Decades of study and engineering advances have mostly resolved the safety problems: In the Williston basin in the Dakotas, hundreds of wells have operated largely without incident. But combustion still involves playing with fire-engineers, for example, worry about the stresses that a fire-flood could place on metals used in wells-and other troubles persist. Among these are the "sand problems" referred to by Bennion: In trial projects run by Petrobank, oil has come roaring from the ground mixed with sand, a phenomenon that can wear out equipment and is difficult to clean up after, in part because the spewed stuff is laced with high levels of deadly hydrogen sulphide.
Bloomer counters that the sand is "not a big issue" and, with new well designs, "we've overcome that." He also says cleaning up the noxious gases adds only a "very small cost" to operations. THAI was designed and patented specifically to overcome some of the issues that hampered previous combustion projects, including the ability to keep oil flowing. Over the past few years, combustion has proven its ability to wring bitumen from the earth, Bloomer says, and people are noticing. "We've taken it from the back of the stage to the front of the stage."
But the problems have raised eyebrows, and a surprising number of combustion experts-including Moore himself, who has worked with Excelsior and prefers its method-are skeptical about Petrobank's process.
"I don't like THAI," he says. The reasons are technical, involving a design flaw Moore believes makes that process vulnerable to some of the problems Petrobank has already experienced.
But Moore's nightmare is that, if for some reason THAI can't match its promises, the whole notion of using combustion in the oil sands-and all the benefits it could bring-could go with it.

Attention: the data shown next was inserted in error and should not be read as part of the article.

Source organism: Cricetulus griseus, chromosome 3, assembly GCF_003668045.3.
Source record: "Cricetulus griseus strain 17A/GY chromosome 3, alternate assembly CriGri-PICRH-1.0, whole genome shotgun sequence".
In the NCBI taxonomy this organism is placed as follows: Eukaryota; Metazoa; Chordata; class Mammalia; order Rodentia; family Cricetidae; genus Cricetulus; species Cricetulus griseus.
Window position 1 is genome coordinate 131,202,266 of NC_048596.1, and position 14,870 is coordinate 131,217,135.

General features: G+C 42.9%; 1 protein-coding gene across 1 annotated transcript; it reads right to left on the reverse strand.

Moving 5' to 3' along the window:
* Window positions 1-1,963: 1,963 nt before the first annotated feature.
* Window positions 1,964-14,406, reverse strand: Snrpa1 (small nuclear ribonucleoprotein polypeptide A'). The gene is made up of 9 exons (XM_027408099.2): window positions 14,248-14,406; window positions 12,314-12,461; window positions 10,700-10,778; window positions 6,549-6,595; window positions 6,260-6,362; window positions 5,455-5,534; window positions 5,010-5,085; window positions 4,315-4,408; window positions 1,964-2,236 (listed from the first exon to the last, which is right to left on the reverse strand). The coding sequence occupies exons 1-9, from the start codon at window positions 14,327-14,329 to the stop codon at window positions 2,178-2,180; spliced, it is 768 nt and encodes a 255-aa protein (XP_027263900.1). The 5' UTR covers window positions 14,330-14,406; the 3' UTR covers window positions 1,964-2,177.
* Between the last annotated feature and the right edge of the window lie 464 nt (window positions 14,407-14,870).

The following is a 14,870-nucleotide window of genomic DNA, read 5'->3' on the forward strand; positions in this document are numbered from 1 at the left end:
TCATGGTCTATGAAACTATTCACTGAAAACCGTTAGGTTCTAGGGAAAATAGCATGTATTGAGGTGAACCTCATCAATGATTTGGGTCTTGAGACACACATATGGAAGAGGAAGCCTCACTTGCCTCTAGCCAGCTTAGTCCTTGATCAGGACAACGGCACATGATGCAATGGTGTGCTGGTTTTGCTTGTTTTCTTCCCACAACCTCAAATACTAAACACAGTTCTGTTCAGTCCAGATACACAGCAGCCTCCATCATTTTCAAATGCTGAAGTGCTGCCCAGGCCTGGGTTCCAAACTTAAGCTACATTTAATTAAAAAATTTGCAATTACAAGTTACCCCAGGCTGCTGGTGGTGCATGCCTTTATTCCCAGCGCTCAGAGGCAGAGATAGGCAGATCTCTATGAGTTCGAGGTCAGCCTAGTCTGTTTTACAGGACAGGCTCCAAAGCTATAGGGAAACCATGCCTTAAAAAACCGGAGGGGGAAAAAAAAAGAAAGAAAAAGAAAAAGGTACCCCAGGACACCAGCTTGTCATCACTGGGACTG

"My biggest worry is that if THAI is successful, it will be THAI [that wins out]" he says. "If it fails, it will be combustion [as a whole]that fails."
If combustion is to fulfill its promise, what it needs more than anything, Moore says, is a company with the financial might to install it in the field and prove that the method works.
So it is a strange irony that the man who killed combustion may also be the man who saves it. Harbir Chhina studied under Moore before rising through the ranks of EnCana Corp. and its spinoff, Cenovus Energy Inc., where he is executive vice-president of enhanced oil development and new resource plays.
Under Chhina's leadership, researchers developed a technique that would see combustion used as a sort of cleanup operation. After steam heats a reservoir and removes some of its oil, combustion could be used to sweep up much of what remains. Moore strongly supports the idea.
Just as Chhina prepared to test it in the field, however, he discovered that another research project, which involved drilling more wells to suck away oil from steam projects, would be a cheaper, easier alternative. So combustion was put on hold. Still, he says, "I believe in combustion."
Cenovus continues to devote roughly 10 per cent of its research budget to combustion, and, Chhina says, combustion could account for 10 per cent to 20 per cent of its oil sands production as the company begins to tap reservoirs less amenable to SAGD. Cenovus is a major company, with significant oil sands production and considerable clout. If it adopts combustion, others will take notice. It would be a huge gain for a technology that is, today, virtually invisible.
Yet even if Chhina's projection proves true, history has taught that technology marches slowly through the oil sands. SAGD was invented more than three decades ago. But it took until this February for the first major SAGD project to reach payout. With billions at stake, executives are loath to bet on new technologies until they're certain they will work-and even then, adoption can be slow.
Still, Bloomer is convinced that skeptical minds will also come around to combustion, despite its long and checkered history. "The past does not necessarily reflect the future in this business," he says.